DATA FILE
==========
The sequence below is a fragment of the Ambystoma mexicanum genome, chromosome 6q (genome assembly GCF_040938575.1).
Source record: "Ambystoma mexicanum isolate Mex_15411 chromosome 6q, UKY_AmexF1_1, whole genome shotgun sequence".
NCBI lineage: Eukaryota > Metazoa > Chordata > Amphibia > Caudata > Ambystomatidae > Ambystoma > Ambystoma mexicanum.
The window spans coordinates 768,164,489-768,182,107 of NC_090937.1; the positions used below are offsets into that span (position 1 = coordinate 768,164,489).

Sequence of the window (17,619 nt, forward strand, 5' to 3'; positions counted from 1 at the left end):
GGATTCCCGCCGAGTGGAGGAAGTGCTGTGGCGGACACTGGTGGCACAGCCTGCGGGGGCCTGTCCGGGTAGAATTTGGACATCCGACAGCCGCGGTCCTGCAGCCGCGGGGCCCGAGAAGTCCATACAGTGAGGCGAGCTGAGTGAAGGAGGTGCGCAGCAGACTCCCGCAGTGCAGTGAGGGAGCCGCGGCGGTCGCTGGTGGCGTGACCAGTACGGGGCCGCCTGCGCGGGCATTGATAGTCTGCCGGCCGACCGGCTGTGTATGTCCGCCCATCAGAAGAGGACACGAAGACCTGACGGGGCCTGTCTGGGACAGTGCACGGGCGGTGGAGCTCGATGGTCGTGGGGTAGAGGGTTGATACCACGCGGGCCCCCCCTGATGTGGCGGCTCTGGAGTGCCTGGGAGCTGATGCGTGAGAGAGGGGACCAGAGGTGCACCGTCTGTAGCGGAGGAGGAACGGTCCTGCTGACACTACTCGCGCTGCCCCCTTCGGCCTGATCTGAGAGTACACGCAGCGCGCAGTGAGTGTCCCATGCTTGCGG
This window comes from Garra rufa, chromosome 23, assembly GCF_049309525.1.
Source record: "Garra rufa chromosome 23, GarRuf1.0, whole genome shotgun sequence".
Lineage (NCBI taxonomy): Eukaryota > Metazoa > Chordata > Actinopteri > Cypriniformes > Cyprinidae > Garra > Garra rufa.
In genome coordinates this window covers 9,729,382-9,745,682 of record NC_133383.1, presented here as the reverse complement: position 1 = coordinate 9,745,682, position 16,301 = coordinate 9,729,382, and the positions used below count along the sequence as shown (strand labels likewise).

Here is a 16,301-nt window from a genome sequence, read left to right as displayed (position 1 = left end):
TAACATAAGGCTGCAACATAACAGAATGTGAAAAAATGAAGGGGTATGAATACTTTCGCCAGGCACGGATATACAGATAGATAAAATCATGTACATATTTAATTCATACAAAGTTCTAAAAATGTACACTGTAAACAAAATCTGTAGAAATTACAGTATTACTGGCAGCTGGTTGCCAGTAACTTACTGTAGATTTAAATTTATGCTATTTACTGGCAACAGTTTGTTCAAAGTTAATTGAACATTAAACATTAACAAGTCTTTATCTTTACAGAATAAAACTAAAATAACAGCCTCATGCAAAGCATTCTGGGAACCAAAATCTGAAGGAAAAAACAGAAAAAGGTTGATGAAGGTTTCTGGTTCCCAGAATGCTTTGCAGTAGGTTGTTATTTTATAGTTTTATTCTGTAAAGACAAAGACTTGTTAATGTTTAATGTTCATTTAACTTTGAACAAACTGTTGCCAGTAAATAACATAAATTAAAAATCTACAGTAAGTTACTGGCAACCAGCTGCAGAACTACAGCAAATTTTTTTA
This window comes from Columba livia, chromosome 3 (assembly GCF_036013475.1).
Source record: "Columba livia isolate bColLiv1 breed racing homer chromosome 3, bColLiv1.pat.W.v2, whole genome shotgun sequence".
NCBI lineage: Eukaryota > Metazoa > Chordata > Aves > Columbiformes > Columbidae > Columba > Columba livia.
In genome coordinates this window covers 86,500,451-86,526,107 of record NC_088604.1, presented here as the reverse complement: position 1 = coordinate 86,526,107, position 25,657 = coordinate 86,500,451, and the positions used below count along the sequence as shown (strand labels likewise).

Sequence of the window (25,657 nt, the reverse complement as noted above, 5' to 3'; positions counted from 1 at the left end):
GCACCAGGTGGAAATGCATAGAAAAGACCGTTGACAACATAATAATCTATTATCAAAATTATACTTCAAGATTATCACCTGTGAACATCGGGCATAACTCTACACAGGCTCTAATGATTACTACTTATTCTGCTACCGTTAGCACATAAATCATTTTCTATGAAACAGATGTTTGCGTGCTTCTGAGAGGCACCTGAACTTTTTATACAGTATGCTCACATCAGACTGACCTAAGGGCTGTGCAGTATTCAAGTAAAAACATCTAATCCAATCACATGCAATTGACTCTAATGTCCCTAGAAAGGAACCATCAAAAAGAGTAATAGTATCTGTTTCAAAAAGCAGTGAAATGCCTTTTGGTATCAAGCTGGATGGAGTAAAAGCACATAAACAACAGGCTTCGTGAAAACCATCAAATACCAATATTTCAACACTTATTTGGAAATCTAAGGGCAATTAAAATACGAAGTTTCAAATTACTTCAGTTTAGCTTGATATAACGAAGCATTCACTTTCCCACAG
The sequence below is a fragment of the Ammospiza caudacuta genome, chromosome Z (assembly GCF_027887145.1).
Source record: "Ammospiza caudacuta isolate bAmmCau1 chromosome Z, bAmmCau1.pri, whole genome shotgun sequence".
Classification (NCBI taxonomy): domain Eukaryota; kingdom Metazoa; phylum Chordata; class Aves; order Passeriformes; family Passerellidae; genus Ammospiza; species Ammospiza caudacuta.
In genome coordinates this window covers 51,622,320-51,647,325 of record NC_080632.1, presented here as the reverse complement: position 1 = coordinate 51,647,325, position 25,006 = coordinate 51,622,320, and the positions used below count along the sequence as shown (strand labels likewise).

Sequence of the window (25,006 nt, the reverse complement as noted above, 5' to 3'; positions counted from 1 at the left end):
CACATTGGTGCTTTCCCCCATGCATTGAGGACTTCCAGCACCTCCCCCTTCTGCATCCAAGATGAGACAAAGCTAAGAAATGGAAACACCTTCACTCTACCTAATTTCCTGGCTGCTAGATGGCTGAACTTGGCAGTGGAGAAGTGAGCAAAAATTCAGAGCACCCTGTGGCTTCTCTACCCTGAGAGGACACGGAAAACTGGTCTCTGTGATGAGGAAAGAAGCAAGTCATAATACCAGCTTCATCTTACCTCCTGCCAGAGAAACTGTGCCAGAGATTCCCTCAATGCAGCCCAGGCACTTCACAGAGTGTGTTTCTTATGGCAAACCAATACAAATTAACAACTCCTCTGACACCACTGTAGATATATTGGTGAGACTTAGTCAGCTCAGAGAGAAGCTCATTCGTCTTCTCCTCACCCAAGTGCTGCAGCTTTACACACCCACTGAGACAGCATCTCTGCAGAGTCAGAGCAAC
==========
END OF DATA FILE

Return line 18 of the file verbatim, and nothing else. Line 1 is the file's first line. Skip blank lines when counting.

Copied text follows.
GCACCAGGTGGAAATGCATAGAAAAGACCGTTGACAACATAATAATCTATTATCAAAATTATACTTCAAGATTATCACCTGTGAACATCGGGCATAACTCTACACAGGCTCTAATGATTACTACTTATTCTGCTACCGTTAGCACATAAATCATTTTCTATGAAACAGATGTTTGCGTGCTTCTGAGAGGCACCTGAACTTTTTATACAGTATGCTCACATCAGACTGACCTAAGGGCTGTGCAGTATTCAAGTAAAAACATCTAATCCAATCACATGCAATTGACTCTAATGTCCCTAGAAAGGAACCATCAAAAAGAGTAATAGTATCTGTTTCAAAAAGCAGTGAAATGCCTTTTGGTATCAAGCTGGATGGAGTAAAAGCACATAAACAACAGGCTTCGTGAAAACCATCAAATACCAATATTTCAACACTTATTTGGAAATCTAAGGGCAATTAAAATACGAAGTTTCAAATTACTTCAGTTTAGCTTGATATAACGAAGCATTCACTTTCCCACAG